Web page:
New Type I supernova discovered with JWST
Using the James Webb Space Telescope (JWST), an international team of astronomers has observed the galaxy cluster PLCK G165.7+67.0. The observational campaign resulted in the detection of a new Type I supernova. The finding is reported in a paper published September 13 on the pre-print server arXiv.
Supernovae (SNe) are powerful and luminous stellar explosions. They are important for the scientific community as they offer essential clues into the evolution of stars and galaxies. In general, SNe are divided into two groups based on their atomic spectra: Type I (no hydrogen in their spectra) and Type II (showcasing hydrogen spectral lines).
Type Ia supernovae (SN Ia) are found in binary systems in which one of the stars is a white dwarf. Stellar explosions of this type are important for the scientific community, as they offer essential clues into the evolution of stars and galaxies.
A group of astronomers led by Brenda L. Frye of the Steward Observatory in Tucson, Arizona, has recently observed PLCK G165.7+67.0 (or G165 for short)—a galaxy cluster at a redshift of 0.35 with a mass of around 200–300 trillion solar masses. During these observations they detected a supernova at a redshift of 1.78 using JWST's Near Infrared Camera (NIRCam). The new supernova, dubbed "SN H0pe," was identified in Arc 2—an infrared-bright galaxy gravitationally amplified by G165.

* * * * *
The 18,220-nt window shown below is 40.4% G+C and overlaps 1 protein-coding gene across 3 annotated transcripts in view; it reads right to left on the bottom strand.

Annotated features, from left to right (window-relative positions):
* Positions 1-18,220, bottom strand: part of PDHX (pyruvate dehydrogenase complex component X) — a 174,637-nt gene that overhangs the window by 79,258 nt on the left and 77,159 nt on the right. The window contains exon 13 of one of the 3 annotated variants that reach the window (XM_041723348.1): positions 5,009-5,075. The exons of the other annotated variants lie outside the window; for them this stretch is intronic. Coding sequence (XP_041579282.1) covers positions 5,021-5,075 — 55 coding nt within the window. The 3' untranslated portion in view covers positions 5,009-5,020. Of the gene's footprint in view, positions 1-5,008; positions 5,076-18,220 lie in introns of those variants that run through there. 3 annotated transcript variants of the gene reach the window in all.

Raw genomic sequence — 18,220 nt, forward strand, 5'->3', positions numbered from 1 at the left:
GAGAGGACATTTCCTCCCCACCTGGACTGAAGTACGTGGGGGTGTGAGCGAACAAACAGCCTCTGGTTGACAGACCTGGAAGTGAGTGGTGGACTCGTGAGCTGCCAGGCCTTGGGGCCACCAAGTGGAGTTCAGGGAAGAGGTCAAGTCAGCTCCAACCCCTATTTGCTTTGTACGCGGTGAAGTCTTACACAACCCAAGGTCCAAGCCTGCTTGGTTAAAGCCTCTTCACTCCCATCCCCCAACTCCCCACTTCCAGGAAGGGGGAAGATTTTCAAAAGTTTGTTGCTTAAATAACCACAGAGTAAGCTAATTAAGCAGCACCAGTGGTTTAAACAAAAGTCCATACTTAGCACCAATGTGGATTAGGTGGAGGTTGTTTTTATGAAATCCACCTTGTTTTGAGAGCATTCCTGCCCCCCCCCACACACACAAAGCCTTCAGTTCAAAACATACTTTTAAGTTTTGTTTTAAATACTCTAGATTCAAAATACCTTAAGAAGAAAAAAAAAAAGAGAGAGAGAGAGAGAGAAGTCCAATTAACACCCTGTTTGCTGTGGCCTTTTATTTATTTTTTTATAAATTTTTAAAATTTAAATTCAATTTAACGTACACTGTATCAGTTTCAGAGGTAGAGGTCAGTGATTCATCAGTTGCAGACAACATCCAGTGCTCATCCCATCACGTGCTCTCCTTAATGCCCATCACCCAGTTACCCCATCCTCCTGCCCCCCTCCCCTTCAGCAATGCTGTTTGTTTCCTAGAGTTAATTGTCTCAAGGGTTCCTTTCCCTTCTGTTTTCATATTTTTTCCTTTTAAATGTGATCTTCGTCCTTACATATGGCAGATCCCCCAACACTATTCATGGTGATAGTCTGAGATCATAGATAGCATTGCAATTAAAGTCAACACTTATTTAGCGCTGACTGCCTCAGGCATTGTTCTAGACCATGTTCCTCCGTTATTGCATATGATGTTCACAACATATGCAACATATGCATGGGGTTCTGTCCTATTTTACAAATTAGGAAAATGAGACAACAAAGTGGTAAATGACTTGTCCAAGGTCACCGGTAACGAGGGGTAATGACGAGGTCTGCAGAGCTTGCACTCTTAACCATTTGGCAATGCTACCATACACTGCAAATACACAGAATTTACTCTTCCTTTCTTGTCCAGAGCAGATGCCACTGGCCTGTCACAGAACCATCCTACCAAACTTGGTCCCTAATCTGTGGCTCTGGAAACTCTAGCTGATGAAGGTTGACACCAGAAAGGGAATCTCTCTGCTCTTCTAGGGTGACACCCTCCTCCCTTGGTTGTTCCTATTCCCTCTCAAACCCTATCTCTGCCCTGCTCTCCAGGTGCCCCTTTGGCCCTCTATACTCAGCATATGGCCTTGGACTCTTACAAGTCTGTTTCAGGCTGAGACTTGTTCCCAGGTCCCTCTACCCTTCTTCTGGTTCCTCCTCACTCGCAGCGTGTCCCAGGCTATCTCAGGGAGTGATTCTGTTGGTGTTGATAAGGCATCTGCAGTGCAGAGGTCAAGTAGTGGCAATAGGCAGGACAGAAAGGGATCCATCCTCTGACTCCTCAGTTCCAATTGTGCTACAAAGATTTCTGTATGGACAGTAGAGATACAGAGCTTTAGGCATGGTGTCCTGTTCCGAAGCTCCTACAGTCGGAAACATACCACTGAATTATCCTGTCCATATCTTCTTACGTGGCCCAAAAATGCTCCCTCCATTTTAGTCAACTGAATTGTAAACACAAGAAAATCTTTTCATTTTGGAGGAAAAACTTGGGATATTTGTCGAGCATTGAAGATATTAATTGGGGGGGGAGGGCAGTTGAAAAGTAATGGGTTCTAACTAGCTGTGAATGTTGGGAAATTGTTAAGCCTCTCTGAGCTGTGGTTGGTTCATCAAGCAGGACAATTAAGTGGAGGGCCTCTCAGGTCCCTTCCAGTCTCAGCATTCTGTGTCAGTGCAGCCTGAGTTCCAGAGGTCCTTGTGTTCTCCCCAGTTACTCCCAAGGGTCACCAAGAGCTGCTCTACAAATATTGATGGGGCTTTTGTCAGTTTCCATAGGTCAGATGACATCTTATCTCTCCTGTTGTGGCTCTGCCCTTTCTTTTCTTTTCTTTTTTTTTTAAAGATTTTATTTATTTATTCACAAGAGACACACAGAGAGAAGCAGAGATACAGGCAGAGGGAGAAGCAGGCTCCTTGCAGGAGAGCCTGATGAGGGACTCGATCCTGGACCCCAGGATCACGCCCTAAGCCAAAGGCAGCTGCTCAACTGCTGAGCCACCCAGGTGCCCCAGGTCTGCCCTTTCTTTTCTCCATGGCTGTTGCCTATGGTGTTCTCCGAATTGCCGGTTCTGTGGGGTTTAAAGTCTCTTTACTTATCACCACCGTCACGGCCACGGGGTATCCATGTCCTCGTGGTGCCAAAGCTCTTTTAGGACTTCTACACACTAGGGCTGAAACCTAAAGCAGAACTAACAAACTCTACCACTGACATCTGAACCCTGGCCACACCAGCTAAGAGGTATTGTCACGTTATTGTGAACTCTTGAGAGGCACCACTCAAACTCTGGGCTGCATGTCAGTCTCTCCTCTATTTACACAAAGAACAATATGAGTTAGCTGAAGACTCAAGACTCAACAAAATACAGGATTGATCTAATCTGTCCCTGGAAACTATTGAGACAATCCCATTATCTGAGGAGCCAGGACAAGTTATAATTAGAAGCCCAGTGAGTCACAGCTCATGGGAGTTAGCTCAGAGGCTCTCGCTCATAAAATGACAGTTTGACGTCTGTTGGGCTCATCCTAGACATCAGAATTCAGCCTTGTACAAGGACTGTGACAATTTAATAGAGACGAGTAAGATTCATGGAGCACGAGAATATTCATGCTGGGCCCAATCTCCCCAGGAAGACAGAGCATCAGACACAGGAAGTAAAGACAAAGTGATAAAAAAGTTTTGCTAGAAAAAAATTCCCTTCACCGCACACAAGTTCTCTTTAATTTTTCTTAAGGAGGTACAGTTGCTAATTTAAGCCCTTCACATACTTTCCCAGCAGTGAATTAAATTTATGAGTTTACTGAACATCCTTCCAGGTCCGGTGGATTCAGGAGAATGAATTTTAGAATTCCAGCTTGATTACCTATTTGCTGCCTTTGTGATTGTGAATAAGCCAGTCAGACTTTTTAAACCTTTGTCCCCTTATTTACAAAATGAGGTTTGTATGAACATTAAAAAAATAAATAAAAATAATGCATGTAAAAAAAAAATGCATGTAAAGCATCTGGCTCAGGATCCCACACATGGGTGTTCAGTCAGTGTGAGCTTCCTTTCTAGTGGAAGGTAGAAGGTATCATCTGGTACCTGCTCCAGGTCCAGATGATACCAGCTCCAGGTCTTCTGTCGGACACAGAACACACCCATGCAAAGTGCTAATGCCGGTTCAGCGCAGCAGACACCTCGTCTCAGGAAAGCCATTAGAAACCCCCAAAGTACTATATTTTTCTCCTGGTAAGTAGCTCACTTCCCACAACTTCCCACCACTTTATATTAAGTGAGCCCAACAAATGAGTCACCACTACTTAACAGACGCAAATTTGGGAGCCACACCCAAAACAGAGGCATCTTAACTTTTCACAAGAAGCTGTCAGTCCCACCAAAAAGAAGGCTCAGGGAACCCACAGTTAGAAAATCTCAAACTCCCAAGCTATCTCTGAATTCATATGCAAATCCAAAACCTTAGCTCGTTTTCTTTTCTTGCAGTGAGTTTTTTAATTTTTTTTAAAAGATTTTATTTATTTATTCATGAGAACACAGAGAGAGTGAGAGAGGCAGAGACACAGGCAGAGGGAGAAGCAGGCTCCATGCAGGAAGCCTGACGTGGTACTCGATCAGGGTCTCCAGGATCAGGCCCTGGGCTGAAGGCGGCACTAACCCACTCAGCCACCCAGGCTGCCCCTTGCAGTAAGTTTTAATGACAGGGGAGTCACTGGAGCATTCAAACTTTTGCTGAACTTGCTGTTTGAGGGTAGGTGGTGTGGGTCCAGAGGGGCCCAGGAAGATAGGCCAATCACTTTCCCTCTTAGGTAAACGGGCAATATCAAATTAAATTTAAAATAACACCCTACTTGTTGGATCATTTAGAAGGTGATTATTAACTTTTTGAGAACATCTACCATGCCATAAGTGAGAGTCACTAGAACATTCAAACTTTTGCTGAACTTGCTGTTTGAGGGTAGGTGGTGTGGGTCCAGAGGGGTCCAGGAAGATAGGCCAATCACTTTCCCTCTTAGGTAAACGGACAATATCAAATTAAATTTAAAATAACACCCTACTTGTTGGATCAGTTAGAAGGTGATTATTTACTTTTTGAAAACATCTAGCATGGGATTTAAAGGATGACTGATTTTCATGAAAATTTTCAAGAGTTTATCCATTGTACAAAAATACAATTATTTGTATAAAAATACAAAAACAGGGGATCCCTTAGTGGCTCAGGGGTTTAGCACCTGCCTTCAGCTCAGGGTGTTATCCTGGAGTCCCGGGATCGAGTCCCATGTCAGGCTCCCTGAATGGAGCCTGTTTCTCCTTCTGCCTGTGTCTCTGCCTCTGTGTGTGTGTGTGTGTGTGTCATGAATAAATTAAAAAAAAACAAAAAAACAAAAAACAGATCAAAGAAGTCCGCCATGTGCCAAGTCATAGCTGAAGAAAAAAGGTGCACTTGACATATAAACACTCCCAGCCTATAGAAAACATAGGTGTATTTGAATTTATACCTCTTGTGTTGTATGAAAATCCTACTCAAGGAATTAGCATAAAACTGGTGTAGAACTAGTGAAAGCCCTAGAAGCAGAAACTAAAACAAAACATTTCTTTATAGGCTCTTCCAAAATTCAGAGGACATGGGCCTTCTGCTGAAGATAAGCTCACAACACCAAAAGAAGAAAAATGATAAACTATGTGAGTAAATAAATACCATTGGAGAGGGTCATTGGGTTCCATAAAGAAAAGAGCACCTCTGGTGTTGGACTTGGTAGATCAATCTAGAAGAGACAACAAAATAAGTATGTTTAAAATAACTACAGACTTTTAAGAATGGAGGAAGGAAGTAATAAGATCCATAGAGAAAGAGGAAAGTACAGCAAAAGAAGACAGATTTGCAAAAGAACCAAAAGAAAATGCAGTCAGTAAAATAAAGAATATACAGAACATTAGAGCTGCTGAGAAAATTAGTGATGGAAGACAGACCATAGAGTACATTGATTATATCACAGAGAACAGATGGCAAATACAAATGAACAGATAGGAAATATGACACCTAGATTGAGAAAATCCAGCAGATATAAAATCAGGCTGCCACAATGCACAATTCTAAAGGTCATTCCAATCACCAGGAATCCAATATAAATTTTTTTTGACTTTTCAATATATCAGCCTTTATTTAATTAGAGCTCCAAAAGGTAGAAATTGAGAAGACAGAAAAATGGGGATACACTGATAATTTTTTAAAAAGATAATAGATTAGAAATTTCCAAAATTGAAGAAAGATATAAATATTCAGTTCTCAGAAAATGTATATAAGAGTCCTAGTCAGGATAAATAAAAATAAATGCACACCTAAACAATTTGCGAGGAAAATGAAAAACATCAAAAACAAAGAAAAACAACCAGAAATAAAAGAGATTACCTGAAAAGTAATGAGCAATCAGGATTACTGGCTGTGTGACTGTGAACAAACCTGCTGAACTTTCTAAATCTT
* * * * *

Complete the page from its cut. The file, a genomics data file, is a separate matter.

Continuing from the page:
"The SN is situated 1.5–2 kpc from its host galaxy Arc 2 and appears in three different locations as a result of gravitational lensing by G165. These data can yield a value for Hubble's constant using time delays from this multiply-imaged SN Ia that we call 'SN H0pe,'" the researchers wrote in the paper.
SN H0pe is lensed into three distinct locations, designated SN 2a, 2b, and 2c, therefore it offers a unique opportunity to determine Hubble's constant by measuring the time delays between its multiple images. Further photometric and spectroscopic investigation of SN H0pe confirmed that it is Type Ia supernova.
When it comes to the host galaxy Arc 2, the observations found that it has a stellar mass of about 500 billion solar masses. The results suggest that it has completed a star formation episode about one billion years ago and is now surrounded by star-forming satellite dwarf galaxies.
JWST observations have also shed more light on the properties of G165. According to the paper, G165 has a mass of approximately 260 trillion solar masses and showcases a velocity offset of the brightest cluster galaxy (BCG) from the systemic redshift of the cluster.
Summing up the results, the authors of study noted that they are further inspecting the properties of SN H0pe and more results will be published in the upcoming research paper.
More information: Brenda L. Frye et al, The JWST Discovery of the Triply-imaged Type Ia "Supernova H0pe" and Observations of the Galaxy Cluster PLCK G165.7+67.0, arXiv (2023). DOI: 10.48550/arxiv.2309.07326
Journal information: arXiv
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